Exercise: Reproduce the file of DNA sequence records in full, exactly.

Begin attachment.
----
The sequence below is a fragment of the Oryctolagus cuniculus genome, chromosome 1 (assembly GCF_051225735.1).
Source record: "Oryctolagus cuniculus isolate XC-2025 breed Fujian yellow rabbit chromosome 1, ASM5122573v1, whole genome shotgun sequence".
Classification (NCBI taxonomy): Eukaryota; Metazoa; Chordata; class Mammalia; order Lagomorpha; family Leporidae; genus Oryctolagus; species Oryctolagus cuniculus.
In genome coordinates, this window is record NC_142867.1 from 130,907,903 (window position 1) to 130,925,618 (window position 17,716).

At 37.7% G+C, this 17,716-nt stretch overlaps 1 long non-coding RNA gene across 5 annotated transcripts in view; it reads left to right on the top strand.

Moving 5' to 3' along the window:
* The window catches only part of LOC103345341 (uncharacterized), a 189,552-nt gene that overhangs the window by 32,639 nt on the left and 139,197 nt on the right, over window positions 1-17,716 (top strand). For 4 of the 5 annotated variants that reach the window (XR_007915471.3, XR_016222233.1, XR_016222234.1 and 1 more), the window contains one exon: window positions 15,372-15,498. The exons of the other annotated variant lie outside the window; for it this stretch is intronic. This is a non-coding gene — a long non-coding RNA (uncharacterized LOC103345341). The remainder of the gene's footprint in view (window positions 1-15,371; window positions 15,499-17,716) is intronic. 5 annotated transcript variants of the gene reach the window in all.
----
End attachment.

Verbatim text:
The sequence below is a fragment of the Oryctolagus cuniculus genome, chromosome 1 (assembly GCF_051225735.1).
Source record: "Oryctolagus cuniculus isolate XC-2025 breed Fujian yellow rabbit chromosome 1, ASM5122573v1, whole genome shotgun sequence".
Classification (NCBI taxonomy): Eukaryota; Metazoa; Chordata; class Mammalia; order Lagomorpha; family Leporidae; genus Oryctolagus; species Oryctolagus cuniculus.
In genome coordinates, this window is record NC_142867.1 from 130,907,903 (window position 1) to 130,925,618 (window position 17,716).

At 37.7% G+C, this 17,716-nt stretch overlaps 1 long non-coding RNA gene across 5 annotated transcripts in view; it reads left to right on the top strand.

Moving 5' to 3' along the window:
* The window catches only part of LOC103345341 (uncharacterized), a 189,552-nt gene that overhangs the window by 32,639 nt on the left and 139,197 nt on the right, over window positions 1-17,716 (top strand). For 4 of the 5 annotated variants that reach the window (XR_007915471.3, XR_016222233.1, XR_016222234.1 and 1 more), the window contains one exon: window positions 15,372-15,498. The exons of the other annotated variant lie outside the window; for it this stretch is intronic. This is a non-coding gene — a long non-coding RNA (uncharacterized LOC103345341). The remainder of the gene's footprint in view (window positions 1-15,371; window positions 15,499-17,716) is intronic. 5 annotated transcript variants of the gene reach the window in all.